The Amazon Network for the Surveillance of Antimalarial Drug Resistance (RAVREDA) es a joint effort on the part of eight countries of the Amazon region with the Pan American Health Organization (PAHO) and the US Agency for International Development's (USAID's) Amazon Malaria Initiative (AMI), with technical support from the Centers for Disease Control and Prevention (CDC). The main area of work of RAVREDA/AMI is regional consolidation of a network of sentinel sites to evaluate the therapeutic efficacy of treatment schemes currently in use and of antimalarial drugs that could be introduced into the Region. The results of efficacy evaluations that have been carried out within the framework of RAVREDA since 2002 have already permitted countries to improve their policies on antimalarials. In September 2003-in a meeting held in Iquitos, Peru, involving eight countries of the region, PAHO, USAID, and CDC-an evaluation was carried out on the protocols used by RAVREDA to evaluate therapeutic effectiveness in treating uncomplicated Plasmodium falciparum and Plasmodium vivax malaria. Modifications were introduced based on the latest WHO recommendations on how to carry out this type of studies in areas of low transmission (WHO/CDS/CSR/EPH/2002.17).
:: Global Plan for Artemisinin Resistance containment (En Inglés)
Researchers from the Region have developed a guide with instructions and practical recommendations to facilitate the efficacy protocols, taking into account the peculariarities of the Amazon region. This guide can be very helpful in organizing and planning study execution and in guaranteeing strict compliance with the methodology established in the protocols.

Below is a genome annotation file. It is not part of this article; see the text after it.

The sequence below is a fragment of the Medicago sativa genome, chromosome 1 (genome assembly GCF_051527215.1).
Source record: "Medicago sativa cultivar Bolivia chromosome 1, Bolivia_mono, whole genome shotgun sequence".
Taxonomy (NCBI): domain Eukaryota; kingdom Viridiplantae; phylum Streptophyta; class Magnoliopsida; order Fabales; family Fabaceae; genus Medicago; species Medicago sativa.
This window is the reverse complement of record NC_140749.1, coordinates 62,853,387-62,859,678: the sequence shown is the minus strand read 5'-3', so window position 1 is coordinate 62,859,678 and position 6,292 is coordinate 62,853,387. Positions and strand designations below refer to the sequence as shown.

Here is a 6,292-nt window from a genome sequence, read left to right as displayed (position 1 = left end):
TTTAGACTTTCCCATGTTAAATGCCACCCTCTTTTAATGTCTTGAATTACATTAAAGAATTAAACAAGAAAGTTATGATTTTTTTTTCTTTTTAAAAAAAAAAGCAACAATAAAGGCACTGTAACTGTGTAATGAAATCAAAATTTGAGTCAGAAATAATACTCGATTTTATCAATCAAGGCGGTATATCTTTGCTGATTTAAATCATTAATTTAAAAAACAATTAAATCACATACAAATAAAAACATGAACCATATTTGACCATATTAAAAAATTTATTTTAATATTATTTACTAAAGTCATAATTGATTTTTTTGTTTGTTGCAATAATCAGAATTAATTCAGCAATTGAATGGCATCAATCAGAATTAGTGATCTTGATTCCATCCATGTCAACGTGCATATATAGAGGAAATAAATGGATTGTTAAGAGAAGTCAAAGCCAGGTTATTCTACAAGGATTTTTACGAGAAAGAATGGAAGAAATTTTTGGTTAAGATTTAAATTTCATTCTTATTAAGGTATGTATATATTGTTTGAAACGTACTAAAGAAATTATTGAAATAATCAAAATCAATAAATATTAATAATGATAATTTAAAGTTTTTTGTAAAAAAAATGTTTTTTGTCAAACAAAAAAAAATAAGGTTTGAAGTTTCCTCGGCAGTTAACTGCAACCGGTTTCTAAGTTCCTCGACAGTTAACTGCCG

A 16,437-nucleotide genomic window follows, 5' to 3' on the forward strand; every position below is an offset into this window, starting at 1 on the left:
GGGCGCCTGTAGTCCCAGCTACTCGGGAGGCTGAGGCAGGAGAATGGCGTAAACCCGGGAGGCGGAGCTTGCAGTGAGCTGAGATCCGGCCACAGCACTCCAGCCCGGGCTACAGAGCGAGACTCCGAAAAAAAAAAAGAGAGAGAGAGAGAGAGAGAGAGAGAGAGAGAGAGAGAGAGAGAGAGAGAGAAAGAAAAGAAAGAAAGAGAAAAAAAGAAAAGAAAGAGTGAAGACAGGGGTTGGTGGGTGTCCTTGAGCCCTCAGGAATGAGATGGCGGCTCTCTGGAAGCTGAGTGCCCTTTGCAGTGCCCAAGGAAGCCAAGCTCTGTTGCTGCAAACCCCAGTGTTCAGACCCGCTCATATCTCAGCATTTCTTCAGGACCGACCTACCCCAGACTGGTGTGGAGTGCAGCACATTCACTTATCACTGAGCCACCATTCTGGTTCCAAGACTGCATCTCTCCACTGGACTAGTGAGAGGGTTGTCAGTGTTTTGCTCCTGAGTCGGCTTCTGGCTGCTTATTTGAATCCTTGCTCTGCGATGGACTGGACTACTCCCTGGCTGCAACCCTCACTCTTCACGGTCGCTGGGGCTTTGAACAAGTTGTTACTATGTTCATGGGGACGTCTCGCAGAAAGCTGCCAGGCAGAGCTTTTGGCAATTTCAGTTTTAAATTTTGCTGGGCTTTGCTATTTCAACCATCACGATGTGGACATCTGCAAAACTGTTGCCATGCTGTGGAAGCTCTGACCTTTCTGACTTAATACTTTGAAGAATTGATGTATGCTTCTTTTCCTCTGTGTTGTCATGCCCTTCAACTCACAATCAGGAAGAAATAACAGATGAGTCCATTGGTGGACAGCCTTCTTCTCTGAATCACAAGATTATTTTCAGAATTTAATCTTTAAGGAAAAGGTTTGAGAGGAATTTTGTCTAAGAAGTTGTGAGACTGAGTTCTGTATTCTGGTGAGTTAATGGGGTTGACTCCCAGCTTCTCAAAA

Project Descriptions (with links to protocols and flow diagram)
1. Title: Efficacy of Chloroquine and Sulfadoxine-Pyrimethamine for the Treatment of Uncomplicated Plasmodium falciparum Malaria
Objective: Assess the efficacy of chloroquine and sulfadoxine-pyrimethamine for the treatment of uncomplicated P. falciparum infections.
Methods: This concerns an in vivo antimalarial drug-efficacy trial. Subjects > 6 months of age with parasitologically-confirmed, uncomplicated P. falciparum infections. Patients will be treated with either chloroquine (25 mg/kg over three days) or with sulfadoxine/pyrimethamine (25 mg/kg of the sulfadoxine component in a single dose). (For comparative studies: Patients will be randomly assigned one of the two drugs regimens). Clinical and parasitologic parameters will be monitored over a (14/28)-day follow-up period to evaluate drug efficacy. Results from this study will be used to assist the Ministry of Health in assessing their national malaria treatment policy for P. falciparum malaria. Protocol
2. Title: Efficacy and Safety of Mefloquine and Mefloquine-Artesunate Combination Therapy for the Treatment of Uncomplicated Plasmodium falciparum Malaria
:: Assess the efficacy and safety of mefloquine alone and mefloquine-artesunate combination therapy for the treatment of uncomplicated P. falciparum infections.
:: Evaluate the impact of mefloquine alone and mefloquine-artesunate therapy on gametocytemia.